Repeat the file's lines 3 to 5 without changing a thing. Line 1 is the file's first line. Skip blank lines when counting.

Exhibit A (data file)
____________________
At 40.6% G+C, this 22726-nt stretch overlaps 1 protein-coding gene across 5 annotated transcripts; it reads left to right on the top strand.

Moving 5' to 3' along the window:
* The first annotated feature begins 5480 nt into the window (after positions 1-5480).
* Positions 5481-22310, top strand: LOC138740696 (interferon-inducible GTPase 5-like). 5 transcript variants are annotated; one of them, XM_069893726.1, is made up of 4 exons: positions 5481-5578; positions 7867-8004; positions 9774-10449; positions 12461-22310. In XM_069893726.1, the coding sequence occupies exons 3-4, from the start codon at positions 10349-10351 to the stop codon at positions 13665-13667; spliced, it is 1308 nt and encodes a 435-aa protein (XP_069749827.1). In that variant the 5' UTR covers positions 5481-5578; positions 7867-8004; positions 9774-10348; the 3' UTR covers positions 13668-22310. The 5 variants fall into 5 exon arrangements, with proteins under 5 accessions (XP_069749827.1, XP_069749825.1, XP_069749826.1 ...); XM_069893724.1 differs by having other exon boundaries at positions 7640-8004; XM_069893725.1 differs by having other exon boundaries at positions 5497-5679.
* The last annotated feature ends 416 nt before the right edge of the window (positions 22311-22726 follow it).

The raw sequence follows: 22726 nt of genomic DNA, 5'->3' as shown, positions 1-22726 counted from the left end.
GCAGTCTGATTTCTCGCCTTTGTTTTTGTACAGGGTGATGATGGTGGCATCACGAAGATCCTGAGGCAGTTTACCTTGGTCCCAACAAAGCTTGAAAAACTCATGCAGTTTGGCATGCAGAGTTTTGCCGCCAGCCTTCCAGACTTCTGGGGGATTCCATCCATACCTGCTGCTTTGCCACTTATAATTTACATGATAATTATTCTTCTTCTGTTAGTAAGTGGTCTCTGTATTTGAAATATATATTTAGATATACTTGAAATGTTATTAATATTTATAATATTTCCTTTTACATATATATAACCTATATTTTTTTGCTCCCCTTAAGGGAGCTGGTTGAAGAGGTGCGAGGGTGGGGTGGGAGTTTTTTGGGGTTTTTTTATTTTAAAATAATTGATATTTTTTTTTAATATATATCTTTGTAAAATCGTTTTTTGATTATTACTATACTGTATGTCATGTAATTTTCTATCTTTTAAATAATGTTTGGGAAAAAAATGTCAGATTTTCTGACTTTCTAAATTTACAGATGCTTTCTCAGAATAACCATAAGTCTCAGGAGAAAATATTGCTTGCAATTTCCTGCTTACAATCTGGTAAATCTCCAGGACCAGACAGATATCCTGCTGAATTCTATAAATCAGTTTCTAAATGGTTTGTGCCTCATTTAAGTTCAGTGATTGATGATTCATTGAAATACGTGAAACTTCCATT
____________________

* The first annotated feature begins 5480 nt into the window (after positions 1-5480).
* Positions 5481-22310, top strand: LOC138740696 (interferon-inducible GTPase 5-like). 5 transcript variants are annotated; one of them, XM_069893726.1, is made up of 4 exons: positions 5481-5578; positions 7867-8004; positions 9774-10449; positions 12461-22310. In XM_069893726.1, the coding sequence occupies exons 3-4, from the start codon at positions 10349-10351 to the stop codon at positions 13665-13667; spliced, it is 1308 nt and encodes a 435-aa protein (XP_069749827.1). In that variant the 5' UTR covers positions 5481-5578; positions 7867-8004; positions 9774-10348; the 3' UTR covers positions 13668-22310. The 5 variants fall into 5 exon arrangements, with proteins under 5 accessions (XP_069749827.1, XP_069749825.1, XP_069749826.1 ...); XM_069893724.1 differs by having other exon boundaries at positions 7640-8004; XM_069893725.1 differs by having other exon boundaries at positions 5497-5679.
* The last annotated feature ends 416 nt before the right edge of the window (positions 22311-22726 follow it).